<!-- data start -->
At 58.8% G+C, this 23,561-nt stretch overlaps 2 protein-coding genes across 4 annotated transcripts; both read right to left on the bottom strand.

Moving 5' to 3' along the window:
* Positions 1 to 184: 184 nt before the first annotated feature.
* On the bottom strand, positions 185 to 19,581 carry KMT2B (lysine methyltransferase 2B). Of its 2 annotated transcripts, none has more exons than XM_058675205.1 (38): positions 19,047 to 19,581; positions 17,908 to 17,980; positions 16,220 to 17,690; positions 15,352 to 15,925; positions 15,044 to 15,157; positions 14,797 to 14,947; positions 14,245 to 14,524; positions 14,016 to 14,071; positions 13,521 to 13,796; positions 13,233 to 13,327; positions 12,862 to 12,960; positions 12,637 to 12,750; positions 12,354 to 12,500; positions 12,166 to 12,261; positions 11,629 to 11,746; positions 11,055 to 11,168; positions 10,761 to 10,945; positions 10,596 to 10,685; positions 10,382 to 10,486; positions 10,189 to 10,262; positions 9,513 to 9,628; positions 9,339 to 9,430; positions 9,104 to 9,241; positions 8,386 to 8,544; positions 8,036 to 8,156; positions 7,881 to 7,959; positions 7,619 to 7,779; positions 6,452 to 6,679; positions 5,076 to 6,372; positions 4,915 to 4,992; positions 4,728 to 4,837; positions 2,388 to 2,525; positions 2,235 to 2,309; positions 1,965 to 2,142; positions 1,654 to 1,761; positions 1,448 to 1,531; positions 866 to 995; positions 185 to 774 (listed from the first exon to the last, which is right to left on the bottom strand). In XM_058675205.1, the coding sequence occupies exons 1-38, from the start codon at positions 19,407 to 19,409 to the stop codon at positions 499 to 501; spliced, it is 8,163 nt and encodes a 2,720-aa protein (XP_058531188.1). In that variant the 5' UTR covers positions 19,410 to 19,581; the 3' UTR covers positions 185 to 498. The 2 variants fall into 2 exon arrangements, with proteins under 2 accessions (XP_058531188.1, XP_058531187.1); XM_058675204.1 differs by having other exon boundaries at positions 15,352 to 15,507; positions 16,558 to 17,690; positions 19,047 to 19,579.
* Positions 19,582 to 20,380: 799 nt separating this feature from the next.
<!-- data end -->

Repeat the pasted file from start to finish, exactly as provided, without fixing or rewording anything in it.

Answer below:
At 58.8% G+C, this 23,561-nt stretch overlaps 2 protein-coding genes across 4 annotated transcripts; both read right to left on the bottom strand.

Moving 5' to 3' along the window:
* Positions 1 to 184: 184 nt before the first annotated feature.
* On the bottom strand, positions 185 to 19,581 carry KMT2B (lysine methyltransferase 2B). Of its 2 annotated transcripts, none has more exons than XM_058675205.1 (38): positions 19,047 to 19,581; positions 17,908 to 17,980; positions 16,220 to 17,690; positions 15,352 to 15,925; positions 15,044 to 15,157; positions 14,797 to 14,947; positions 14,245 to 14,524; positions 14,016 to 14,071; positions 13,521 to 13,796; positions 13,233 to 13,327; positions 12,862 to 12,960; positions 12,637 to 12,750; positions 12,354 to 12,500; positions 12,166 to 12,261; positions 11,629 to 11,746; positions 11,055 to 11,168; positions 10,761 to 10,945; positions 10,596 to 10,685; positions 10,382 to 10,486; positions 10,189 to 10,262; positions 9,513 to 9,628; positions 9,339 to 9,430; positions 9,104 to 9,241; positions 8,386 to 8,544; positions 8,036 to 8,156; positions 7,881 to 7,959; positions 7,619 to 7,779; positions 6,452 to 6,679; positions 5,076 to 6,372; positions 4,915 to 4,992; positions 4,728 to 4,837; positions 2,388 to 2,525; positions 2,235 to 2,309; positions 1,965 to 2,142; positions 1,654 to 1,761; positions 1,448 to 1,531; positions 866 to 995; positions 185 to 774 (listed from the first exon to the last, which is right to left on the bottom strand). In XM_058675205.1, the coding sequence occupies exons 1-38, from the start codon at positions 19,407 to 19,409 to the stop codon at positions 499 to 501; spliced, it is 8,163 nt and encodes a 2,720-aa protein (XP_058531188.1). In that variant the 5' UTR covers positions 19,410 to 19,581; the 3' UTR covers positions 185 to 498. The 2 variants fall into 2 exon arrangements, with proteins under 2 accessions (XP_058531188.1, XP_058531187.1); XM_058675204.1 differs by having other exon boundaries at positions 15,352 to 15,507; positions 16,558 to 17,690; positions 19,047 to 19,579.
* Positions 19,582 to 20,380: 799 nt separating this feature from the next.